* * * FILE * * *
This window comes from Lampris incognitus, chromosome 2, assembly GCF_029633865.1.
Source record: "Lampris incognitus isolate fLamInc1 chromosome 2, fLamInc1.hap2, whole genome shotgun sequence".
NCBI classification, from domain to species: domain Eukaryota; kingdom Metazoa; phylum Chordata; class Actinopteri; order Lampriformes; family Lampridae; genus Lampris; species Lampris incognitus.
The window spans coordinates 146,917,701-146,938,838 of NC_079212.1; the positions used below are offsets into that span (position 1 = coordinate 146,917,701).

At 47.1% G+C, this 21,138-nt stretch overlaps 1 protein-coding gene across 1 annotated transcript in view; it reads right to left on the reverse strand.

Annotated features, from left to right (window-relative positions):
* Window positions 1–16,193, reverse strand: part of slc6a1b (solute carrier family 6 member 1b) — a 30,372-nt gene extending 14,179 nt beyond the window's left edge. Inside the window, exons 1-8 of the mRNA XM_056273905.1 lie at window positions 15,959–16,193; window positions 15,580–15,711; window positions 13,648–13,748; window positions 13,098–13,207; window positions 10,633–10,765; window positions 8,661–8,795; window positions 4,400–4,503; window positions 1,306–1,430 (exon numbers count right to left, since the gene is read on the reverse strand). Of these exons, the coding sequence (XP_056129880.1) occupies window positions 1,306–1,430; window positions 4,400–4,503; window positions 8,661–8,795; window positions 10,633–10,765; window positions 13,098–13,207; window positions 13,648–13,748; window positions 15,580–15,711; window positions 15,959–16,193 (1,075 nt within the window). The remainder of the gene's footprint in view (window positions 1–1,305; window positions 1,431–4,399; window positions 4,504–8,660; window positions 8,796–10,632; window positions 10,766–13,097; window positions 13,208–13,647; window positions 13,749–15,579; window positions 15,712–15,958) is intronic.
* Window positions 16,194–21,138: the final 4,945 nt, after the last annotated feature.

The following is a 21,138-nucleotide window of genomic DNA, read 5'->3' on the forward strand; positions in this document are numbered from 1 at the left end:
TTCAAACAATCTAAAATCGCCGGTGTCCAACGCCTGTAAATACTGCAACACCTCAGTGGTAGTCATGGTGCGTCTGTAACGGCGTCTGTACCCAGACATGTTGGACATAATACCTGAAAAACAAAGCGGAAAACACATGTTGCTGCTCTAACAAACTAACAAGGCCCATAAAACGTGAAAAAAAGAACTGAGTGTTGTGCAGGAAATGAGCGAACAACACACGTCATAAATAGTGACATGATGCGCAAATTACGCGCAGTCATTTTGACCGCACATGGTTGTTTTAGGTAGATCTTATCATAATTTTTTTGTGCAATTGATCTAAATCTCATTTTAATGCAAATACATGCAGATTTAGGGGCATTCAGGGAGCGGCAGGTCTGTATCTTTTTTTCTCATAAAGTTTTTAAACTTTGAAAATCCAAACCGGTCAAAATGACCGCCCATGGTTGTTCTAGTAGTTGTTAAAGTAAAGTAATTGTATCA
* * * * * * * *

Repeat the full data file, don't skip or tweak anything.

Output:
This window comes from Lampris incognitus, chromosome 2, assembly GCF_029633865.1.
Source record: "Lampris incognitus isolate fLamInc1 chromosome 2, fLamInc1.hap2, whole genome shotgun sequence".
NCBI classification, from domain to species: domain Eukaryota; kingdom Metazoa; phylum Chordata; class Actinopteri; order Lampriformes; family Lampridae; genus Lampris; species Lampris incognitus.
The window spans coordinates 146,917,701-146,938,838 of NC_079212.1; the positions used below are offsets into that span (position 1 = coordinate 146,917,701).

At 47.1% G+C, this 21,138-nt stretch overlaps 1 protein-coding gene across 1 annotated transcript in view; it reads right to left on the reverse strand.

Annotated features, from left to right (window-relative positions):
* Window positions 1–16,193, reverse strand: part of slc6a1b (solute carrier family 6 member 1b) — a 30,372-nt gene extending 14,179 nt beyond the window's left edge. Inside the window, exons 1-8 of the mRNA XM_056273905.1 lie at window positions 15,959–16,193; window positions 15,580–15,711; window positions 13,648–13,748; window positions 13,098–13,207; window positions 10,633–10,765; window positions 8,661–8,795; window positions 4,400–4,503; window positions 1,306–1,430 (exon numbers count right to left, since the gene is read on the reverse strand). Of these exons, the coding sequence (XP_056129880.1) occupies window positions 1,306–1,430; window positions 4,400–4,503; window positions 8,661–8,795; window positions 10,633–10,765; window positions 13,098–13,207; window positions 13,648–13,748; window positions 15,580–15,711; window positions 15,959–16,193 (1,075 nt within the window). The remainder of the gene's footprint in view (window positions 1–1,305; window positions 1,431–4,399; window positions 4,504–8,660; window positions 8,796–10,632; window positions 10,766–13,097; window positions 13,208–13,647; window positions 13,749–15,579; window positions 15,712–15,958) is intronic.
* Window positions 16,194–21,138: the final 4,945 nt, after the last annotated feature.

The following is a 21,138-nucleotide window of genomic DNA, read 5'->3' on the forward strand; positions in this document are numbered from 1 at the left end:
TTCAAACAATCTAAAATCGCCGGTGTCCAACGCCTGTAAATACTGCAACACCTCAGTGGTAGTCATGGTGCGTCTGTAACGGCGTCTGTACCCAGACATGTTGGACATAATACCTGAAAAACAAAGCGGAAAACACATGTTGCTGCTCTAACAAACTAACAAGGCCCATAAAACGTGAAAAAAAGAACTGAGTGTTGTGCAGGAAATGAGCGAACAACACACGTCATAAATAGTGACATGATGCGCAAATTACGCGCAGTCATTTTGACCGCACATGGTTGTTTTAGGTAGATCTTATCATAATTTTTTTGTGCAATTGATCTAAATCTCATTTTAATGCAAATACATGCAGATTTAGGGGCATTCAGGGAGCGGCAGGTCTGTATCTTTTTTTCTCATAAAGTTTTTAAACTTTGAAAATCCAAACCGGTCAAAATGACCGCCCATGGTTGTTCTAGTAGTTGTTAAAGTAAAGTAATTGTATCA